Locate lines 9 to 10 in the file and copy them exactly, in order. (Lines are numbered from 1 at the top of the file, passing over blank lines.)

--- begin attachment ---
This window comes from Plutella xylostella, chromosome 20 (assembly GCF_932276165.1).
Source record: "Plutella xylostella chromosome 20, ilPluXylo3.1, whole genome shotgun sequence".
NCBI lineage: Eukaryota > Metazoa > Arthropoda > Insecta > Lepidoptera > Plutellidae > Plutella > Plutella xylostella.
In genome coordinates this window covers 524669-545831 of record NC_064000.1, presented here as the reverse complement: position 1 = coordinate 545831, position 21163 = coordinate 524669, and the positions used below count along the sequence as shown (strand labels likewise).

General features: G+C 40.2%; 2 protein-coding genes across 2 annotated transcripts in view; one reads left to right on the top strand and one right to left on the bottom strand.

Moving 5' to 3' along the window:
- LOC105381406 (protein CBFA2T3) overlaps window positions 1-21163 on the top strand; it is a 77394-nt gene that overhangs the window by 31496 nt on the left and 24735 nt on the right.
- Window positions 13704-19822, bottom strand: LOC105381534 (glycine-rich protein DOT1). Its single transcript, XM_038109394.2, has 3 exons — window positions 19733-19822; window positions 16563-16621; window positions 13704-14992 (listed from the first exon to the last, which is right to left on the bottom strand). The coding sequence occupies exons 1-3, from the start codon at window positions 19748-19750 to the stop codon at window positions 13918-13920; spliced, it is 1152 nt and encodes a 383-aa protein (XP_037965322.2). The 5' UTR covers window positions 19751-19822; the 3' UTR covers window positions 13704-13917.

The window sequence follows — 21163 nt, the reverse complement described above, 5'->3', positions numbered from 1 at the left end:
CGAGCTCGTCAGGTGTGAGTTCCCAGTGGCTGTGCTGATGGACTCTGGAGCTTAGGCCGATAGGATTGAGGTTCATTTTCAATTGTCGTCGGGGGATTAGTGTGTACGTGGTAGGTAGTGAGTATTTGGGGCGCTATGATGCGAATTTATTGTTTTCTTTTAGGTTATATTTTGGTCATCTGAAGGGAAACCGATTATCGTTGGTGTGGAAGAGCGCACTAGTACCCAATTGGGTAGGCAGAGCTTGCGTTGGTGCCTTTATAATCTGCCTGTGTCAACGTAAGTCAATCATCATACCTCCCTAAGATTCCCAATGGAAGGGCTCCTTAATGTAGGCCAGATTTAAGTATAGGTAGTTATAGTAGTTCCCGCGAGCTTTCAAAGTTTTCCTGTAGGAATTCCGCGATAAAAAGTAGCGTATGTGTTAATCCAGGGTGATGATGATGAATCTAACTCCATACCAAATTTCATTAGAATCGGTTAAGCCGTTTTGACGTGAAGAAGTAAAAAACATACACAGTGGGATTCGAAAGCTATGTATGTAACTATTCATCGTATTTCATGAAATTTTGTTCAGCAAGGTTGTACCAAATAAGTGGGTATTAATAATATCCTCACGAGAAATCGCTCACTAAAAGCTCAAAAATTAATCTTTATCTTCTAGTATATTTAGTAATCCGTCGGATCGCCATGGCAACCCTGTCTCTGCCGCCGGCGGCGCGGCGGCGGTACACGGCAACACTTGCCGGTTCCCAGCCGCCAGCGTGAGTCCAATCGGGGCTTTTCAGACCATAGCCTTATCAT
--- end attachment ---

The window sequence follows — 21163 nt, the reverse complement described above, 5'->3', positions numbered from 1 at the left end:
CGAGCTCGTCAGGTGTGAGTTCCCAGTGGCTGTGCTGATGGACTCTGGAGCTTAGGCCGATAGGATTGAGGTTCATTTTCAATTGTCGTCGGGGGATTAGTGTGTACGTGGTAGGTAGTGAGTATTTGGGGCGCTATGATGCGAATTTATTGTTTTCTTTTAGGTTATATTTTGGTCATCTGAAGGGAAACCGATTATCGTTGGTGTGGAAGAGCGCACTAGTACCCAATTGGGTAGGCAGAGCTTGCGTTGGTGCCTTTATAATCTGCCTGTGTCAACGTAAGTCAATCATCATACCTCCCTAAGATTCCCAATGGAAGGGCTCCTTAATGTAGGCCAGATTTAAGTATAGGTAGTTATAGTAGTTCCCGCGAGCTTTCAAAGTTTTCCTGTAGGAATTCCGCGATAAAAAGTAGCGTATGTGTTAATCCAGGGTGATGATGATGAATCTAACTCCATACCAAATTTCATTAGAATCGGTTAAGCCGTTTTGACGTGAAGAAGTAAAAAACATACACAGTGGGATTCGAAAGCTATGTATGTAACTATTCATCGTATTTCATGAAATTTTGTTCAGCAAGGTTGTACCAAATAAGTGGGTATTAATAATATCCTCACGAGAAATCGCTCACTAAAAGCTCAAAAATTAATCTTTATCTTCTAGTATATTTAGTAATCCGTCGGATCGCCATGGCAACCCTGTCTCTGCCGCCGGCGGCGCGGCGGCGGTACACGGCAACACTTGCCGGTTCCCAGCCGCCAGCGTGAGTCCAATCGGGGCTTTTCAGACCATAGCCTTATCAT